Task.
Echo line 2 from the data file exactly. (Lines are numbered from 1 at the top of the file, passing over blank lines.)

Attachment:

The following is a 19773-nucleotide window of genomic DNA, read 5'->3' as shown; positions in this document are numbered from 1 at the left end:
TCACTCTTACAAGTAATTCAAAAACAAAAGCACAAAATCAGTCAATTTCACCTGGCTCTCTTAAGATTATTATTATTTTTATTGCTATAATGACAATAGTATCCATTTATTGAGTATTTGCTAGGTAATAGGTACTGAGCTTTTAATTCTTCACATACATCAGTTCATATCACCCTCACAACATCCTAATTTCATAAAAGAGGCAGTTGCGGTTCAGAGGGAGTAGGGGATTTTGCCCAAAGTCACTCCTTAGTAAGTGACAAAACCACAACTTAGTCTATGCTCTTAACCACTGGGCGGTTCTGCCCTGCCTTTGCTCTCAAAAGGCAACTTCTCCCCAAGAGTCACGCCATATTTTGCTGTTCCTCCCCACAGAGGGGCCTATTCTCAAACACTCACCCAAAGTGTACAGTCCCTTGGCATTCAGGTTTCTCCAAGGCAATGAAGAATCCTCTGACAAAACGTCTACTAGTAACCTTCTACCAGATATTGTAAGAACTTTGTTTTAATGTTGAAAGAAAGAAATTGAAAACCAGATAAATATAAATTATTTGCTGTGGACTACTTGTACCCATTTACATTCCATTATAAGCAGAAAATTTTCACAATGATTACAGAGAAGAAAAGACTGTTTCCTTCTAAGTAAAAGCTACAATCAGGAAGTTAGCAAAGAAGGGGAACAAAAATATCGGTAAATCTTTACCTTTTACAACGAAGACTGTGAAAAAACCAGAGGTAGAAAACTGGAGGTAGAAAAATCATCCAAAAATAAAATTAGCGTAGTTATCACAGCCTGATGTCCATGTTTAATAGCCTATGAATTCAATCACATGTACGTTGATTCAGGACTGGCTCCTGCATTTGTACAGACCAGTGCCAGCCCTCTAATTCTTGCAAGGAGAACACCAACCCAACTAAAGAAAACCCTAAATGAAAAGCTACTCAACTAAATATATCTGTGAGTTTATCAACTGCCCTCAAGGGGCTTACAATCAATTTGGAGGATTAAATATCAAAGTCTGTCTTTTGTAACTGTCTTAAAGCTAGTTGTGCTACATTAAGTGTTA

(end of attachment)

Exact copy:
TCACTCTTACAAGTAATTCAAAAACAAAAGCACAAAATCAGTCAATTTCACCTGGCTCTCTTAAGATTATTATTATTTTTATTGCTATAATGACAATAGTATCCATTTATTGAGTATTTGCTAGGTAATAGGTACTGAGCTTTTAATTCTTCACATACATCAGTTCATATCACCCTCACAACATCCTAATTTCATAAAAGAGGCAGTTGCGGTTCAGAGGGAGTAGGGGATTTTGCCCAAAGTCACTCCTTAGTAAGTGACAAAACCACAACTTAGTCTATGCTCTTAACCACTGGGCGGTTCTGCCCTGCCTTTGCTCTCAAAAGGCAACTTCTCCCCAAGAGTCACGCCATATTTTGCTGTTCCTCCCCACAGAGGGGCCTATTCTCAAACACTCACCCAAAGTGTACAGTCCCTTGGCATTCAGGTTTCTCCAAGGCAATGAAGAATCCTCTGACAAAACGTCTACTAGTAACCTTCTACCAGATATTGTAAGAACTTTGTTTTAATGTTGAAAGAAAGAAATTGAAAACCAGATAAATATAAATTATTTGCTGTGGACTACTTGTACCCATTTACATTCCATTATAAGCAGAAAATTTTCACAATGATTACAGAGAAGAAAAGACTGTTTCCTTCTAAGTAAAAGCTACAATCAGGAAGTTAGCAAAGAAGGGGAACAAAAATATCGGTAAATCTTTACCTTTTACAACGAAGACTGTGAAAAAACCAGAGGTAGAAAACTGGAGGTAGAAAAATCATCCAAAAATAAAATTAGCGTAGTTATCACAGCCTGATGTCCATGTTTAATAGCCTATGAATTCAATCACATGTACGTTGATTCAGGACTGGCTCCTGCATTTGTACAGACCAGTGCCAGCCCTCTAATTCTTGCAAGGAGAACACCAACCCAACTAAAGAAAACCCTAAATGAAAAGCTACTCAACTAAATATATCTGTGAGTTTATCAACTGCCCTCAAGGGGCTTACAATCAATTTGGAGGATTAAATATCAAAGTCTGTCTTTTGTAACTGTCTTAAAGCTAGTTGTGCTACATTAAGTGTTA